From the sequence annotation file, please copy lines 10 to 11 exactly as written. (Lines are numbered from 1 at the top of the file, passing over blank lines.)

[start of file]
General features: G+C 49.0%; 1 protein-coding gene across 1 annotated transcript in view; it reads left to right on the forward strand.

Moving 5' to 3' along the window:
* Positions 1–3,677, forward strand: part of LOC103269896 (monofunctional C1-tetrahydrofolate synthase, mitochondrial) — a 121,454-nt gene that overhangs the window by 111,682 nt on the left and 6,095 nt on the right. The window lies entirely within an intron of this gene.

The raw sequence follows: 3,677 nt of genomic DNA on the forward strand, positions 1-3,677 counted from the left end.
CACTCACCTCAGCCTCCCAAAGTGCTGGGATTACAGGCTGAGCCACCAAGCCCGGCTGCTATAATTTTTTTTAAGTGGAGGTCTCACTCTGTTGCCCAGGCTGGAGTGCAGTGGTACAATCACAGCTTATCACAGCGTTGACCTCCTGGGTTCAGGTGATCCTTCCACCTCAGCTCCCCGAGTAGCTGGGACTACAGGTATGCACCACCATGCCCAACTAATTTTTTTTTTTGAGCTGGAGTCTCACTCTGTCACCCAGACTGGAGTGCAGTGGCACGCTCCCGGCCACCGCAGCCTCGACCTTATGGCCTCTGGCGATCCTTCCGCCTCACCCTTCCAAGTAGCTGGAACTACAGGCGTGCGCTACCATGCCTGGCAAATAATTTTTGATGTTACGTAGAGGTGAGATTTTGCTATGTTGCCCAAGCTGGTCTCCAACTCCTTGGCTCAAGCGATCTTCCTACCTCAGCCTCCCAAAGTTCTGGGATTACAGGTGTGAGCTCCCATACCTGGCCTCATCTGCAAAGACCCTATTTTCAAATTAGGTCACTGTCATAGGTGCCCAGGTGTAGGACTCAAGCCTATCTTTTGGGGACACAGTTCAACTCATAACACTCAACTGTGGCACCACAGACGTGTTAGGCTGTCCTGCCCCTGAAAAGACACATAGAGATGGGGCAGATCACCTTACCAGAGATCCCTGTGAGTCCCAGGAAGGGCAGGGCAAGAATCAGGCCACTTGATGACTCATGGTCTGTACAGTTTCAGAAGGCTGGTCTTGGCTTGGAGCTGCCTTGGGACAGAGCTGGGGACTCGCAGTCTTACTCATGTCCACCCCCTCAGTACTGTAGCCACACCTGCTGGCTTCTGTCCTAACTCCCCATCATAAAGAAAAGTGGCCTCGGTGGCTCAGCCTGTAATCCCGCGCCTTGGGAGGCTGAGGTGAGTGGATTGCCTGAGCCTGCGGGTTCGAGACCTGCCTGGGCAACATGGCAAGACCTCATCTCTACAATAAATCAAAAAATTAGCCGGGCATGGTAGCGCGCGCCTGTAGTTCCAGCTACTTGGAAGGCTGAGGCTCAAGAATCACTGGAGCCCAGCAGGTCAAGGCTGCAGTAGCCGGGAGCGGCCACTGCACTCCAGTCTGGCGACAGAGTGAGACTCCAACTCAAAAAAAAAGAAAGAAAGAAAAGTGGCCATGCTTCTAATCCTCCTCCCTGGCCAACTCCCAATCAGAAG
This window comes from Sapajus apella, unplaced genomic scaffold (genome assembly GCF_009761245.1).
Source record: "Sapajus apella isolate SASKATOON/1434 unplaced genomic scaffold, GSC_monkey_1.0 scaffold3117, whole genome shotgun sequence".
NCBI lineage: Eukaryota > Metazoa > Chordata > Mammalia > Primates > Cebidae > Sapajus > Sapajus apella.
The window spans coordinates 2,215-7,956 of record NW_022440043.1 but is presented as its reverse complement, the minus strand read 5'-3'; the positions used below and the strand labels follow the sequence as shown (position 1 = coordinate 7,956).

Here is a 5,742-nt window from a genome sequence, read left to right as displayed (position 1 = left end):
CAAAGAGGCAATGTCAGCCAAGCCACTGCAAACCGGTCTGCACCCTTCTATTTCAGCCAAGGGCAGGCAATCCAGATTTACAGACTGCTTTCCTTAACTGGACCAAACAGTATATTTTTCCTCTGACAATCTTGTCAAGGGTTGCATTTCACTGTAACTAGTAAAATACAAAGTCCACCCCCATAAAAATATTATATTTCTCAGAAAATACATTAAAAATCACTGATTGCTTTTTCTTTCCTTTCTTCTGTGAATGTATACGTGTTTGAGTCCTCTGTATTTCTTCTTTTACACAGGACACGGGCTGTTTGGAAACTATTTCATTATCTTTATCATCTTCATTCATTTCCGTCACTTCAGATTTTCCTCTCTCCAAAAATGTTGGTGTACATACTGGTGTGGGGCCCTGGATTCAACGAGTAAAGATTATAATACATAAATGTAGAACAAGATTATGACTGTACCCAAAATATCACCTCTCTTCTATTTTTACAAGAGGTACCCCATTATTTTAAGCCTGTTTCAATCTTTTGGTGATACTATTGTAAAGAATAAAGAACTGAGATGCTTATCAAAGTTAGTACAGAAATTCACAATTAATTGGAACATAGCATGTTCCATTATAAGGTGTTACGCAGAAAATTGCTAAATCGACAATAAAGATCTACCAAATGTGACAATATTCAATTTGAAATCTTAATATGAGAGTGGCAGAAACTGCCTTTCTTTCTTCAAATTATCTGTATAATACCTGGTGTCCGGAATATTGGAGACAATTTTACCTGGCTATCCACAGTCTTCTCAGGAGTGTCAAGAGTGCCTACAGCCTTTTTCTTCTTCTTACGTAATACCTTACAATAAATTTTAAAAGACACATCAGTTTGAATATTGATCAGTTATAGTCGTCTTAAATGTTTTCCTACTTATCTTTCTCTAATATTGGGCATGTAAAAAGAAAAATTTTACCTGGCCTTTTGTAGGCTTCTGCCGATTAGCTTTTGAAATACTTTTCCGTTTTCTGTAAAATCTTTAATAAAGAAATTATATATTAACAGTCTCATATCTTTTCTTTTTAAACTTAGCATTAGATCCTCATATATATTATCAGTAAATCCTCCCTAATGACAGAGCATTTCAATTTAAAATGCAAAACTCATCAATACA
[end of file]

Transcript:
Here is a 5,742-nt window from a genome sequence, read left to right as displayed (position 1 = left end):
CAAAGAGGCAATGTCAGCCAAGCCACTGCAAACCGGTCTGCACCCTTCTATTTCAGCCAAGGGCAGGCAATCCAGATTTACAGACTGCTTTCCTTAACTGGACCAAACAGTATATTTTTCCTCTGACAATCTTGTCAAGGGTTGCATTTCACTGTAACTAGTAAAATACAAAGTCCACCCCCATAAAAATATTATATTTCTCAGAAAATACATTAAAAATCACTGATTGCTTTTTCTTTCCTTTCTTCTGTGAATGTATACGTGTTTGAGTCCTCTGTATTTCTTCTTTTACACAGGACACGGGCTGTTTGGAAACTATTTCATTATCTTTATCATCTTCATTCATTTCCGTCACTTCAGATTTTCCTCTCTCCAAAAATGTTGGTGTACATACTGGTGTGGGGCCCTGGATTCAACGAGTAAAGATTATAATACATAAATGTAGAACAAGATTATGACTGTACCCAAAATATCACCTCTCTTCTATTTTTACAAGAGGTACCCCATTATTTTAAGCCTGTTTCAATCTTTTGGTGATACTATTGTAAAGAATAAAGAACTGAGATGCTTATCAAAGTTAGTACAGAAATTCACAATTAATTGGAACATAGCATGTTCCATTATAAGGTGTTACGCAGAAAATTGCTAAATCGACAATAAAGATCTACCAAATGTGACAATATTCAATTTGAAATCTTAATATGAGAGTGGCAGAAACTGCCTTTCTTTCTTCAAATTATCTGTATAATACCTGGTGTCCGGAATATTGGAGACAATTTTACCTGGCTATCCACAGTCTTCTCAGGAGTGTCAAGAGTGCCTACAGCCTTTTTCTTCTTCTTACGTAATACCTTACAATAAATTTTAAAAGACACATCAGTTTGAATATTGATCAGTTATAGTCGTCTTAAATGTTTTCCTACTTATCTTTCTCTAATATTGGGCATGTAAAAAGAAAAATTTTACCTGGCCTTTTGTAGGCTTCTGCCGATTAGCTTTTGAAATACTTTTCCGTTTTCTGTAAAATCTTTAATAAAGAAATTATATATTAACAGTCTCATATCTTTTCTTTTTAAACTTAGCATTAGATCCTCATATATATTATCAGTAAATCCTCCCTAATGACAGAGCATTTCAATTTAAAATGCAAAACTCATCAATACA